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Method overload by anonymous function parameter

1 reply
gnufied
Joined: 2008-08-19,
User offline. Last seen 3 years 18 weeks ago.

I know following code won't work:

class Foo {
def hello(myName: String) = {
println("My Name is : " + myName)
}

def hello(myName: String)(func: Bar => Unit) = {
println("My name is " + myName)
func(new Bar(myName + " O Hara" ))
}
}

class Bar(val myName: String) {
println("Constructing the class")
}

object App {
def main(args : Array[String]) : Unit = {
val a = new Foo()
a.hello("Scarlet")

a.hello("Violet"){ tbar => {
println(tbar.myName)
}}
}
}

But, what alternatives one have, if I want to overload a method
definition by function argument. On #scala, folks suggested implicits
can be used and truly enough this compiles:

class Foo {
def hello(myName: String)(implicit func: Bar => Unit) = {
println("My name is " + myName)
func(new Bar(myName + " O Hara" )) //line#4
}
}

case class Bar(val myName: String) {
println("Constructing the class")
}

object App {
def main(args : Array[String]) : Unit = {
val a = new Foo()
a.hello("Scarlet")

a.hello("Violet"){ tbar => {
println(tbar.myName)
}}
}
}

But with the catch that, compiler is still supplying func if
definition is implicit and I am not invoking hello with any funciton
argument (or there is no matching implicit in scope) and
hence object of Bar gets created in first call as well. I wouldn't want that.

James Iry
Joined: 2008-08-19,
User offline. Last seen 1 year 23 weeks ago.
Re: Method overload by anonymous function parameter
Another option is to not curry your overloaded hello.  The price is a slightly more awkward use of parens.

  class Foo {
 def hello(myName: String) = {
   println("My Name is : " + myName)
 }

 def hello(myName: String, func: Bar => Unit) = {
   println("My name is " + myName)
   func(new Bar(myName + " O Hara" ))
 }
}

class Bar(val myName: String)  {
 println("Constructing the class")
}

object App {
 def main(args : Array[String]) : Unit = {
   val a = new Foo()
   a.hello("Scarlet")

   a.hello("Violet", {tbar =>
     println(tbar.myName)
   })
 }
 }

On Sat, Dec 27, 2008 at 10:55 PM, hemant <gethemant [at] gmail [dot] com> wrote:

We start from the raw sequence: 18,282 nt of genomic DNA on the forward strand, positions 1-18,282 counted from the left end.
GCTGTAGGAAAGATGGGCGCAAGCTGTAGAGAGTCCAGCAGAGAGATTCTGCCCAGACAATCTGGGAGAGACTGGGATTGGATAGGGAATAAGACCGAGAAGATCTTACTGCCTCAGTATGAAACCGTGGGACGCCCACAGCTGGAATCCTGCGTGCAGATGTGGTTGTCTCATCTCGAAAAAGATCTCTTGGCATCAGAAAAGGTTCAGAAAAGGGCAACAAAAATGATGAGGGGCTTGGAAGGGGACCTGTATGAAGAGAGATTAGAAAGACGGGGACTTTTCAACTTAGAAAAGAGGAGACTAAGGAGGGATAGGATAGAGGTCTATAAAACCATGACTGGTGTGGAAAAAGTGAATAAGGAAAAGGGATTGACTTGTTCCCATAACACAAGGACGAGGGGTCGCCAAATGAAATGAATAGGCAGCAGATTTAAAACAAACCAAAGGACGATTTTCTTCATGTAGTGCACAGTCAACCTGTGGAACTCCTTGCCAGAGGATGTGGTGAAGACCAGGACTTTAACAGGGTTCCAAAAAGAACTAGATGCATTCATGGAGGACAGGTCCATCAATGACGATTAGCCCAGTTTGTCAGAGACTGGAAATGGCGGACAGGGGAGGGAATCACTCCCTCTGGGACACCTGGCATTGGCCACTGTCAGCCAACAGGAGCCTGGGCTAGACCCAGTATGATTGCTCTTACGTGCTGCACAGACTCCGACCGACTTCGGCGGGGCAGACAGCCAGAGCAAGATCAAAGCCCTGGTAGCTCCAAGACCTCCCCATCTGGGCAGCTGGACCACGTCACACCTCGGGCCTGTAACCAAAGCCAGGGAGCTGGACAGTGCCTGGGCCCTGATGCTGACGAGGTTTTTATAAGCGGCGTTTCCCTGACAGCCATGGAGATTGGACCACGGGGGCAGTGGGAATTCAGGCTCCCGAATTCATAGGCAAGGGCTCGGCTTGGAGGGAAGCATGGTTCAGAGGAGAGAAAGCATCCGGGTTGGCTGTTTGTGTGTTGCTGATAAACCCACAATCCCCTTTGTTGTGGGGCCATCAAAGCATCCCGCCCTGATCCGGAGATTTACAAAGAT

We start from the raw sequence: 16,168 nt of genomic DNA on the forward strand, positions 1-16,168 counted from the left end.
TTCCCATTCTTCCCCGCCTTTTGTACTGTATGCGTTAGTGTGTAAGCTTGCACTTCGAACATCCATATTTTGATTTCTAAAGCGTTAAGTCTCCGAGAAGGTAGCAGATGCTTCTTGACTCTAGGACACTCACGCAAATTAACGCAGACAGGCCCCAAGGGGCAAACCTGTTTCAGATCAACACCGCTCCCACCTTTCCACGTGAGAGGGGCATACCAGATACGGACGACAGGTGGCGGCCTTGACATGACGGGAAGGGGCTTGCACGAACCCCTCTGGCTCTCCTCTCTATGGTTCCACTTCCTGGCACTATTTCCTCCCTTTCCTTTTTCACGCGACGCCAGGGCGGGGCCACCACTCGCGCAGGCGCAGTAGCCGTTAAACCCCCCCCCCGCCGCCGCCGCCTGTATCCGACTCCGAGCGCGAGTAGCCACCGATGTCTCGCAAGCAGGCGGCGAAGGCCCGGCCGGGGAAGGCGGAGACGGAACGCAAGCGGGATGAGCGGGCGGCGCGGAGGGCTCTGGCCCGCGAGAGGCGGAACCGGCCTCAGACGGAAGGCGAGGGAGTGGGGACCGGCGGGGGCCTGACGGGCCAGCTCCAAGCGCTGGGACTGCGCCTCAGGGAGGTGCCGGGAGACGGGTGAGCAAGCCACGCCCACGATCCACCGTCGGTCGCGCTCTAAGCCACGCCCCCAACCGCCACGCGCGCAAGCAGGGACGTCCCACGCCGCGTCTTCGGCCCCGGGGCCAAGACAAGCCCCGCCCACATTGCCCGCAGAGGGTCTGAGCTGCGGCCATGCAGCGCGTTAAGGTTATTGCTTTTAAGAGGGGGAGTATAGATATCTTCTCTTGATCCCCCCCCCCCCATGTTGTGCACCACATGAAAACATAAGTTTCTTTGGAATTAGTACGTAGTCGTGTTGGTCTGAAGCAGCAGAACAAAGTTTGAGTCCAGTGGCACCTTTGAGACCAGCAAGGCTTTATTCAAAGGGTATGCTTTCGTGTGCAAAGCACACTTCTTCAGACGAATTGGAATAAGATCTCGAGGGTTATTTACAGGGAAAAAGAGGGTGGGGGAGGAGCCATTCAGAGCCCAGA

I know following code won't work:

class Foo {
 def hello(myName: String) = {
   println("My Name is : " + myName)
 }

 def hello(myName: String)(func: Bar => Unit) = {
   println("My name is " + myName)
   func(new Bar(myName + " O Hara" ))
 }
}

class Bar(val myName: String)  {
 println("Constructing the class")
}

object App {
 def main(args : Array[String]) : Unit = {
   val a = new Foo()
   a.hello("Scarlet")

   a.hello("Violet"){ tbar => {
     println(tbar.myName)
   }}
 }
}

But, what alternatives one have, if I want to overload a method
definition by function argument. On #scala, folks suggested implicits
can be used and truly enough this compiles:

class Foo {
 def hello(myName: String)(implicit func: Bar => Unit) = {
   println("My name is " + myName)
   func(new Bar(myName + " O Hara" )) //line#4
 }
}

case class Bar(val myName: String)  {
 println("Constructing the class")
}

object App {
 def main(args : Array[String]) : Unit = {
   val a = new Foo()
   a.hello("Scarlet")

   a.hello("Violet"){ tbar => {
     println(tbar.myName)
   }}
 }
}

But with the catch that, compiler is still supplying func if
definition is implicit and I am not invoking hello with any funciton
argument (or there is no matching implicit in scope) and
hence object of Bar gets created in first call as well. I wouldn't want that.



--
Let them talk of their oriental summer climes of everlasting
conservatories; give me the privilege of making my own summer with my
own coals.

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